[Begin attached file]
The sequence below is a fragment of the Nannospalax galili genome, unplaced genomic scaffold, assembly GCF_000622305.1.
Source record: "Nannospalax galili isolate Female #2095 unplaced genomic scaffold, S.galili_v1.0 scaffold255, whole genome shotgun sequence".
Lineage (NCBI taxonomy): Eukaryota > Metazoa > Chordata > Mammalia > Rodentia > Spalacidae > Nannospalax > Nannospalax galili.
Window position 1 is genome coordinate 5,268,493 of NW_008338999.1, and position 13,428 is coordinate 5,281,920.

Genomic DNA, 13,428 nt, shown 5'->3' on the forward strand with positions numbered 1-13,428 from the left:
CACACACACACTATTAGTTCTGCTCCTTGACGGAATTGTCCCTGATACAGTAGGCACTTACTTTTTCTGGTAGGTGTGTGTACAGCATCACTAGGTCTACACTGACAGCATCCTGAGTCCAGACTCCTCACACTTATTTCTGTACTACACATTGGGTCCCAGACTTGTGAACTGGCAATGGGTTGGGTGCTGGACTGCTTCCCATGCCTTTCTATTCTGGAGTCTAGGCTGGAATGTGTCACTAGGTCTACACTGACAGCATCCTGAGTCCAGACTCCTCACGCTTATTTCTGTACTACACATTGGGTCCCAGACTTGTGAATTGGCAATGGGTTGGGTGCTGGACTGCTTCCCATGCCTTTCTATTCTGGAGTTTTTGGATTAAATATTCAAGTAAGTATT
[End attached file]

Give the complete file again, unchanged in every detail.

The sequence below is a fragment of the Nannospalax galili genome, unplaced genomic scaffold, assembly GCF_000622305.1.
Source record: "Nannospalax galili isolate Female #2095 unplaced genomic scaffold, S.galili_v1.0 scaffold255, whole genome shotgun sequence".
Lineage (NCBI taxonomy): Eukaryota > Metazoa > Chordata > Mammalia > Rodentia > Spalacidae > Nannospalax > Nannospalax galili.
Window position 1 is genome coordinate 5,268,493 of NW_008338999.1, and position 13,428 is coordinate 5,281,920.

Genomic DNA, 13,428 nt, shown 5'->3' on the forward strand with positions numbered 1-13,428 from the left:
CACACACACACTATTAGTTCTGCTCCTTGACGGAATTGTCCCTGATACAGTAGGCACTTACTTTTTCTGGTAGGTGTGTGTACAGCATCACTAGGTCTACACTGACAGCATCCTGAGTCCAGACTCCTCACACTTATTTCTGTACTACACATTGGGTCCCAGACTTGTGAACTGGCAATGGGTTGGGTGCTGGACTGCTTCCCATGCCTTTCTATTCTGGAGTCTAGGCTGGAATGTGTCACTAGGTCTACACTGACAGCATCCTGAGTCCAGACTCCTCACGCTTATTTCTGTACTACACATTGGGTCCCAGACTTGTGAATTGGCAATGGGTTGGGTGCTGGACTGCTTCCCATGCCTTTCTATTCTGGAGTTTTTGGATTAAATATTCAAGTAAGTATT